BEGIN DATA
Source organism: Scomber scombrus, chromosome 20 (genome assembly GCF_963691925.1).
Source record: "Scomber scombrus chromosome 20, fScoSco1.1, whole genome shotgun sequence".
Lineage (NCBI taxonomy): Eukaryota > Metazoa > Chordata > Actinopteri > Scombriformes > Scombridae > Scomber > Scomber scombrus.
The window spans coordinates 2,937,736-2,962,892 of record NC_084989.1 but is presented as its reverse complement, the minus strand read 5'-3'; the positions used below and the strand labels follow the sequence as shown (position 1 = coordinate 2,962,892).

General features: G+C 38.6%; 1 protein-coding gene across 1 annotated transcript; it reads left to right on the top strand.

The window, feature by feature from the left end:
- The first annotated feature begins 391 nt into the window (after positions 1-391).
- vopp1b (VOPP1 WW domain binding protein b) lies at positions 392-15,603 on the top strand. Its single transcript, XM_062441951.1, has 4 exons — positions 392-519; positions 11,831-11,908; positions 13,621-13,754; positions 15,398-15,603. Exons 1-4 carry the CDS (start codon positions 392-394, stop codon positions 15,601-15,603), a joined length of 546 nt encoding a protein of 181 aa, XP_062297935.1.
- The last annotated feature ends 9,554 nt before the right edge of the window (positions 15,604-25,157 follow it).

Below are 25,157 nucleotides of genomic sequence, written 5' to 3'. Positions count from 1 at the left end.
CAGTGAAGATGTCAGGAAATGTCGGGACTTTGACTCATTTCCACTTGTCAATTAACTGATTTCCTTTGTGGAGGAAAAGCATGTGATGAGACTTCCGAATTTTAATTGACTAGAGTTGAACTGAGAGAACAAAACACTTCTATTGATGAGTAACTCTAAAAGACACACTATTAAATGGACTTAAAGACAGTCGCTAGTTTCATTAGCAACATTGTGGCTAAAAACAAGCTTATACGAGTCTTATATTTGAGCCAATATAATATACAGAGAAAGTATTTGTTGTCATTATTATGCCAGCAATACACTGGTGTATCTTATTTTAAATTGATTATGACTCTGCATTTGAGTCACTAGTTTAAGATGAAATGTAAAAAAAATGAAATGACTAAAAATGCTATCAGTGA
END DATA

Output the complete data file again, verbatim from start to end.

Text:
Source organism: Scomber scombrus, chromosome 20 (genome assembly GCF_963691925.1).
Source record: "Scomber scombrus chromosome 20, fScoSco1.1, whole genome shotgun sequence".
Lineage (NCBI taxonomy): Eukaryota > Metazoa > Chordata > Actinopteri > Scombriformes > Scombridae > Scomber > Scomber scombrus.
The window spans coordinates 2,937,736-2,962,892 of record NC_084989.1 but is presented as its reverse complement, the minus strand read 5'-3'; the positions used below and the strand labels follow the sequence as shown (position 1 = coordinate 2,962,892).

General features: G+C 38.6%; 1 protein-coding gene across 1 annotated transcript; it reads left to right on the top strand.

The window, feature by feature from the left end:
- The first annotated feature begins 391 nt into the window (after positions 1-391).
- vopp1b (VOPP1 WW domain binding protein b) lies at positions 392-15,603 on the top strand. Its single transcript, XM_062441951.1, has 4 exons — positions 392-519; positions 11,831-11,908; positions 13,621-13,754; positions 15,398-15,603. Exons 1-4 carry the CDS (start codon positions 392-394, stop codon positions 15,601-15,603), a joined length of 546 nt encoding a protein of 181 aa, XP_062297935.1.
- The last annotated feature ends 9,554 nt before the right edge of the window (positions 15,604-25,157 follow it).

Below are 25,157 nucleotides of genomic sequence, written 5' to 3'. Positions count from 1 at the left end.
CAGTGAAGATGTCAGGAAATGTCGGGACTTTGACTCATTTCCACTTGTCAATTAACTGATTTCCTTTGTGGAGGAAAAGCATGTGATGAGACTTCCGAATTTTAATTGACTAGAGTTGAACTGAGAGAACAAAACACTTCTATTGATGAGTAACTCTAAAAGACACACTATTAAATGGACTTAAAGACAGTCGCTAGTTTCATTAGCAACATTGTGGCTAAAAACAAGCTTATACGAGTCTTATATTTGAGCCAATATAATATACAGAGAAAGTATTTGTTGTCATTATTATGCCAGCAATACACTGGTGTATCTTATTTTAAATTGATTATGACTCTGCATTTGAGTCACTAGTTTAAGATGAAATGTAAAAAAAATGAAATGACTAAAAATGCTATCAGTGA